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How to make talking about sex easier

couple using tin can telephones to communicate: how to make talking about sex with your partner easier

It’s easy to have a conversation with our partner about things going on in each other’s lives, but when it comes to sex, we often struggle to know what to say or how to express our true feelings; especially if things aren’t going that well in this department or if you’re shy!

Most couples have a wonderful, well-practiced way of avoiding this conversation. And very few of us have ever actually been taught the language of sex and how to converse with one another. Research has found that couples who talk about sex are actually having more satisfying sex, so follow these useful tips to increase the conversation:

Choose your time and place

Don’t bring up a sexual concern when you’re on your way to a family lunch or before fetching the kids. Agree in advance that you need to chat about sex. Remember to let your partner know how important this is to you and to respect your partner if they say this too. Make ground rules if you have to.

If you want to ask your partner to do something differently during sex, ask gently, seductively and encouragingly. Tell them in the same way you’d like to be told. And if you’re partner guides you, remember it’s not personal; they simply know what is working for them and want you to know too.

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Try reminiscing 

Want to relax a bit and ease into the conversation about sex? Start by reminiscing about a sexual experience you found particularly fun, adventurous or fulfilling. If you are struggling to think of such an experience, rather discuss small gestures that your partner does that you like, such as a hug at the end of the day or a morning kiss.

Never compare

Avoid comparisons to any previous experiences. Nothing can ever be gained from this approach. Don’t compare yourself to what you were both like when you first met if you have been together a long time. After many years together, you have grown and changed as people and so it will not be helpful to compare yourselves to what you once were – remember, it’s about defining “a new normal”.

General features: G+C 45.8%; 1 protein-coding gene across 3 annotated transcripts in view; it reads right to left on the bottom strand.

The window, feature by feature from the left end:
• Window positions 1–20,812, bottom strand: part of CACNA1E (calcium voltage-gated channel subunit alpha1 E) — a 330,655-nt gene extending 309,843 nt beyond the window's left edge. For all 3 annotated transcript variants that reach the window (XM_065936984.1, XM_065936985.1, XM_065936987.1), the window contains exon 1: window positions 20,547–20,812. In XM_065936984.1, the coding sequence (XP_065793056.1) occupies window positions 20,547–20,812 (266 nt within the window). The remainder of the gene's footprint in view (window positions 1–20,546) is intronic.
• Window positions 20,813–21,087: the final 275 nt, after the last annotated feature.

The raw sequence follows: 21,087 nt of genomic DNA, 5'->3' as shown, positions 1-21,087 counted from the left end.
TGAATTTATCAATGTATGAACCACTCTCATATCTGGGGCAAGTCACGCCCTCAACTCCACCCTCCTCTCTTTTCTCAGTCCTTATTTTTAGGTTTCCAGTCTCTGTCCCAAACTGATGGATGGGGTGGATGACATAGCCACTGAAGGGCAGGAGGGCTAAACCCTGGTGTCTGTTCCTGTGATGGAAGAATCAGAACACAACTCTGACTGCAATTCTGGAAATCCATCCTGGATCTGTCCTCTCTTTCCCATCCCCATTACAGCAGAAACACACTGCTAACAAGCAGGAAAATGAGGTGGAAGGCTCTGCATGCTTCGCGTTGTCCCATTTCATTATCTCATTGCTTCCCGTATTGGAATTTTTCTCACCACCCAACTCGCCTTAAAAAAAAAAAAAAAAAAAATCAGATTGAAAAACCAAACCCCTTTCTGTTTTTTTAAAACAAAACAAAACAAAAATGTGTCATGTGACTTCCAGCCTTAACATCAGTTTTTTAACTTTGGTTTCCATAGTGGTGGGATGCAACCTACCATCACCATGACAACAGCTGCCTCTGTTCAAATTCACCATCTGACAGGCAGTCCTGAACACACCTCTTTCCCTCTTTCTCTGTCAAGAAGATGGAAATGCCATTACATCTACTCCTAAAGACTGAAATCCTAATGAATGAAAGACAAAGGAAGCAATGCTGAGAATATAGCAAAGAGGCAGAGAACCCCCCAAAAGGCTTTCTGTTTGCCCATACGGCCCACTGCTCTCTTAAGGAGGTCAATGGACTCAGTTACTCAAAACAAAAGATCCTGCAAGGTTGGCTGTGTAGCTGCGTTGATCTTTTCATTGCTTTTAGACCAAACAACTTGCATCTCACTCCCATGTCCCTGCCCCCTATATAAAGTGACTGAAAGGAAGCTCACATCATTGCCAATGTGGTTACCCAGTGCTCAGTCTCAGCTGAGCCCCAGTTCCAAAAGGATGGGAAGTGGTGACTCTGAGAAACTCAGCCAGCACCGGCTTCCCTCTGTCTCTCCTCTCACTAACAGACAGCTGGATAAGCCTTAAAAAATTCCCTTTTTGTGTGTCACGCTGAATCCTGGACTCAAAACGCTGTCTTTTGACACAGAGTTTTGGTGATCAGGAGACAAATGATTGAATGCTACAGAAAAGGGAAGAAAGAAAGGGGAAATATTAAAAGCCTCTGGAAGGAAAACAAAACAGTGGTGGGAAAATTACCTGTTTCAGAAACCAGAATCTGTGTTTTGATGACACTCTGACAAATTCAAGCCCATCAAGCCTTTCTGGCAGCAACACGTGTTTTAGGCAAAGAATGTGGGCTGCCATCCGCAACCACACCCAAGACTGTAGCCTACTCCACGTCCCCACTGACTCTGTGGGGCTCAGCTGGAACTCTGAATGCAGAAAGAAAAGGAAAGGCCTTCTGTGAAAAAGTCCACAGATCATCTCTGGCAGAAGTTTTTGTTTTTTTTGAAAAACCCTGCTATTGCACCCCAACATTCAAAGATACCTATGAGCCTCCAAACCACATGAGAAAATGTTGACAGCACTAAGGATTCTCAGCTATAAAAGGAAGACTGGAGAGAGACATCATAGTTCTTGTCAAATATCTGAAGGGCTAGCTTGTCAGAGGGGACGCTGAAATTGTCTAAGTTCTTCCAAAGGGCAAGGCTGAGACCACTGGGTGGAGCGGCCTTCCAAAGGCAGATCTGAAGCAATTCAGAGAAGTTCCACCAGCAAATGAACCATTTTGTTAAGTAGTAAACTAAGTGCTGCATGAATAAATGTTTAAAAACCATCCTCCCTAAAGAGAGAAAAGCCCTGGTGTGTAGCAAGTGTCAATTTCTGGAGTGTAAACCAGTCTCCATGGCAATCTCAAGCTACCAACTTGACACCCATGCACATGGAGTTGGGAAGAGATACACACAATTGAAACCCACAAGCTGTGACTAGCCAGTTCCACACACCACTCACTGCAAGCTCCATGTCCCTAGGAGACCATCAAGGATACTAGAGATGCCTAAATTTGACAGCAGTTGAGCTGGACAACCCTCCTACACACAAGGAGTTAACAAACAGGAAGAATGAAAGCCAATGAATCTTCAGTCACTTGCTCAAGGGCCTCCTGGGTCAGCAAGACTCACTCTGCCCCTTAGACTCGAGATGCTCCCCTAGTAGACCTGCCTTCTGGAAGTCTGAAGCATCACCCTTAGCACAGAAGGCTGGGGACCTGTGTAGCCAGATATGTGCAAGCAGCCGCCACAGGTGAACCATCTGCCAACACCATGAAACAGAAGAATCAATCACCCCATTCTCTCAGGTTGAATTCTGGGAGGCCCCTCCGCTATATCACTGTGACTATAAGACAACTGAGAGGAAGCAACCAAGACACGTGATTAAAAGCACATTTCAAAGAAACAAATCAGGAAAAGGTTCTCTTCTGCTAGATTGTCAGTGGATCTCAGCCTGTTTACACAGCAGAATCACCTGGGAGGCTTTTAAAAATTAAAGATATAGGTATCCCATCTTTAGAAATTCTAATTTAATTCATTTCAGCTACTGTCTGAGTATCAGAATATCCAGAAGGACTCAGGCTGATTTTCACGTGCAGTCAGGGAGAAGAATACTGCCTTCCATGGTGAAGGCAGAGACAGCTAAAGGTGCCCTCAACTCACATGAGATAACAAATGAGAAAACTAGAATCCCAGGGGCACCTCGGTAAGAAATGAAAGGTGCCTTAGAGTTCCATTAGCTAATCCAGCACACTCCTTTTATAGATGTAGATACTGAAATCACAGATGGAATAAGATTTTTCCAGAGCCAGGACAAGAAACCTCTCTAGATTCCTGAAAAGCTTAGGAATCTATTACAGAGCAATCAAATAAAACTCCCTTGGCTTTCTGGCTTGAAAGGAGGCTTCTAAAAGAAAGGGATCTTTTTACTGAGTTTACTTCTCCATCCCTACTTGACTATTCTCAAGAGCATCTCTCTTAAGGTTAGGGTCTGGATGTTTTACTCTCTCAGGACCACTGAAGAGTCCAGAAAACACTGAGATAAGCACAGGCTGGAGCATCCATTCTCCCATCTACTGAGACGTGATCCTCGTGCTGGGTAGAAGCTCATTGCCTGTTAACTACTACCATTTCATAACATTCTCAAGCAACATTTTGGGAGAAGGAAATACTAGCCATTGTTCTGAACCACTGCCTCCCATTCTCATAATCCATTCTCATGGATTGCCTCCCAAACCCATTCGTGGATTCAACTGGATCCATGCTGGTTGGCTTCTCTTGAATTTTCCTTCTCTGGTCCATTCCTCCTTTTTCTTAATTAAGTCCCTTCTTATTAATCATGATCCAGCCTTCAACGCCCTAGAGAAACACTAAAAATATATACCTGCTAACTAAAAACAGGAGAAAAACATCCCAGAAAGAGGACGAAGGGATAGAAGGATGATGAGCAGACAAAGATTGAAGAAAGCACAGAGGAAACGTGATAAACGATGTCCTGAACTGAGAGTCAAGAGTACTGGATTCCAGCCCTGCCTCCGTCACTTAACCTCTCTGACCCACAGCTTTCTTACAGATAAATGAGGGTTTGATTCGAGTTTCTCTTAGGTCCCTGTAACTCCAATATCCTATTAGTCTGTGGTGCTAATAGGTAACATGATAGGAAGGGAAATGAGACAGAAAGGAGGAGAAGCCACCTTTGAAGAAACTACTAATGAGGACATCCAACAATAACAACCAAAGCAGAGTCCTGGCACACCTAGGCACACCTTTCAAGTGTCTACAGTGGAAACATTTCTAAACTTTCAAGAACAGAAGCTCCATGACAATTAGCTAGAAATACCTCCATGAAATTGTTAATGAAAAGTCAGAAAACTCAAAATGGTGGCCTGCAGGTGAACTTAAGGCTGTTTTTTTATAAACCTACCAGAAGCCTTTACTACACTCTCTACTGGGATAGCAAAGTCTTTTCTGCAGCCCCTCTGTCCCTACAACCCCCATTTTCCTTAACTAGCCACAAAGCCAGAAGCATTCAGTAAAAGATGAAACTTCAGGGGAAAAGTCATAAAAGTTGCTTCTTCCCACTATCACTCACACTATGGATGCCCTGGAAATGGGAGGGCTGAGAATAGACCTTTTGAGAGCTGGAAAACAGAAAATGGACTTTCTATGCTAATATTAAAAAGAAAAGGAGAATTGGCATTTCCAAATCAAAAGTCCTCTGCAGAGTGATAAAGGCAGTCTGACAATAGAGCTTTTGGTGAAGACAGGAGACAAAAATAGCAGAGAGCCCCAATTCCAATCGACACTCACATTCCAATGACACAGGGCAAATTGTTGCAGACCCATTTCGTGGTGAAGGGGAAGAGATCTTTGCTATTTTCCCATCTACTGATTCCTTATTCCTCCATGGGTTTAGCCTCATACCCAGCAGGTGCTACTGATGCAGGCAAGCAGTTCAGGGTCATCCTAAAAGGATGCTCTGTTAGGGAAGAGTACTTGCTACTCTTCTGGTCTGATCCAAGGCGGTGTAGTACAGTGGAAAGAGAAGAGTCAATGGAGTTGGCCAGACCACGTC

sign reading let's talk about sex: how to make talking about sex with your partner easier

Start kissing

We often forget how important the basics are, so before you start talking, spend 5 minutes just kissing each other. Many couples forget how important this is in their relationship. This will help you relax and ‘break the ice’. When we kiss, our feel-good hormones elevate, stress hormones decrease, and our bond is strengthened.

Focus on positives, not negatives

It’s much better to focus on the positive and help them understand how those work for you and turn you on. If you like it when your partner uses their hands to bring you pleasure, then tell them! Explaining what they are not good at is not productive and helpful. Rather guide them – tell them exactly what you need more of (more tongue, more softness, a little to the left etc.) rather than dismissing them.

Start slow

Telling each other one thing that you like in the bedroom is a great way to start up conversation. You don’t have to spell out all your fantasies and desires immediately. You could each take a turn saying the following and mirroring back (without questioning) something like, “I really love it when you… but I don’t like it as much when you…”

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Let go of embarrassment

You need to let go of embarrassment but it’s okay if you feel it! Sex is not an easy topic for people, so you may feel awkward talking to your partner about it. It’s ok to feel embarrassed, it’s ok to laugh about it and at yourselves. Be patient and know that it takes time to get comfortable. The more you talk about it, the more you’ll feel open and at ease, and from what research tells us, the more sex you’ll have.

Write it down

If you’re struggling to get the words out, why not write them down? A sexy text with one thing you really like that your partner does, or a sexy letter explaining what you’d like to try and how they are included can really spark desire in the relationship.

Catriona is an accredited clinical sexologist, psychotherapist, sexuality researcher & speaker. She is an expert in the field of sexual behaviour, intimacy, relationships and mental well-being, with a particular interest in helping people create or reestablish sexual intimacy and empowering women to embrace their sexuality. She has delivered her expertise across media, business and private platforms and is a globally recognised voice in the field of sex, pleasure and relationships. She runs a global practice online, consulting with clients from around the world, but has a practice in Johannesburg, South Africa and London, United Kingdom.